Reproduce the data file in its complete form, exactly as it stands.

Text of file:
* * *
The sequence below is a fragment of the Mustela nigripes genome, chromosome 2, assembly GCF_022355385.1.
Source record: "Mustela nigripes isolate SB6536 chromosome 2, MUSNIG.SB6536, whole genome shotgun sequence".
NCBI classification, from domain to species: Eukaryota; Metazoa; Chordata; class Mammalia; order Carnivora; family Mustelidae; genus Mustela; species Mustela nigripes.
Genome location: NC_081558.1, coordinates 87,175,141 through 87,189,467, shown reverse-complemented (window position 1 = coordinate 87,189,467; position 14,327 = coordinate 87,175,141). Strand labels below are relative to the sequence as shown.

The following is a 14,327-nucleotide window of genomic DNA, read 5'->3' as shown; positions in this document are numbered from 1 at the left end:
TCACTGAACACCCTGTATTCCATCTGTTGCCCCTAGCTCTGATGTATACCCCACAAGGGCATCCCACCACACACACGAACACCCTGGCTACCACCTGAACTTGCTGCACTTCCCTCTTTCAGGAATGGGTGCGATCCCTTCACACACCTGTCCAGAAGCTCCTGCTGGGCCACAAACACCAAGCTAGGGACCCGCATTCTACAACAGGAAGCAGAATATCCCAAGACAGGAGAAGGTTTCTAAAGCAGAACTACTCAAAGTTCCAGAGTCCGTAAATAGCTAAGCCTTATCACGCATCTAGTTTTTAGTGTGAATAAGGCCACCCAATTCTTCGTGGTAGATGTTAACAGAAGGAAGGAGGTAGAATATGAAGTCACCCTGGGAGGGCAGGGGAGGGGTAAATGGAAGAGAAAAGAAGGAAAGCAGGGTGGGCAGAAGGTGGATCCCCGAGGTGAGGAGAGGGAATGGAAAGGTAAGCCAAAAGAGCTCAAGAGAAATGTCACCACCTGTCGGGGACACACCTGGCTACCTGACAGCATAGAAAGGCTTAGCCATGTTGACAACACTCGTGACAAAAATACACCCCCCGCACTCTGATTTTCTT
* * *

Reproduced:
The sequence below is a fragment of the Mustela nigripes genome, chromosome 2, assembly GCF_022355385.1.
Source record: "Mustela nigripes isolate SB6536 chromosome 2, MUSNIG.SB6536, whole genome shotgun sequence".
NCBI classification, from domain to species: Eukaryota; Metazoa; Chordata; class Mammalia; order Carnivora; family Mustelidae; genus Mustela; species Mustela nigripes.
Genome location: NC_081558.1, coordinates 87,175,141 through 87,189,467, shown reverse-complemented (window position 1 = coordinate 87,189,467; position 14,327 = coordinate 87,175,141). Strand labels below are relative to the sequence as shown.

The following is a 14,327-nucleotide window of genomic DNA, read 5'->3' as shown; positions in this document are numbered from 1 at the left end:
TCACTGAACACCCTGTATTCCATCTGTTGCCCCTAGCTCTGATGTATACCCCACAAGGGCATCCCACCACACACACGAACACCCTGGCTACCACCTGAACTTGCTGCACTTCCCTCTTTCAGGAATGGGTGCGATCCCTTCACACACCTGTCCAGAAGCTCCTGCTGGGCCACAAACACCAAGCTAGGGACCCGCATTCTACAACAGGAAGCAGAATATCCCAAGACAGGAGAAGGTTTCTAAAGCAGAACTACTCAAAGTTCCAGAGTCCGTAAATAGCTAAGCCTTATCACGCATCTAGTTTTTAGTGTGAATAAGGCCACCCAATTCTTCGTGGTAGATGTTAACAGAAGGAAGGAGGTAGAATATGAAGTCACCCTGGGAGGGCAGGGGAGGGGTAAATGGAAGAGAAAAGAAGGAAAGCAGGGTGGGCAGAAGGTGGATCCCCGAGGTGAGGAGAGGGAATGGAAAGGTAAGCCAAAAGAGCTCAAGAGAAATGTCACCACCTGTCGGGGACACACCTGGCTACCTGACAGCATAGAAAGGCTTAGCCATGTTGACAACACTCGTGACAAAAATACACCCCCCGCACTCTGATTTTCTT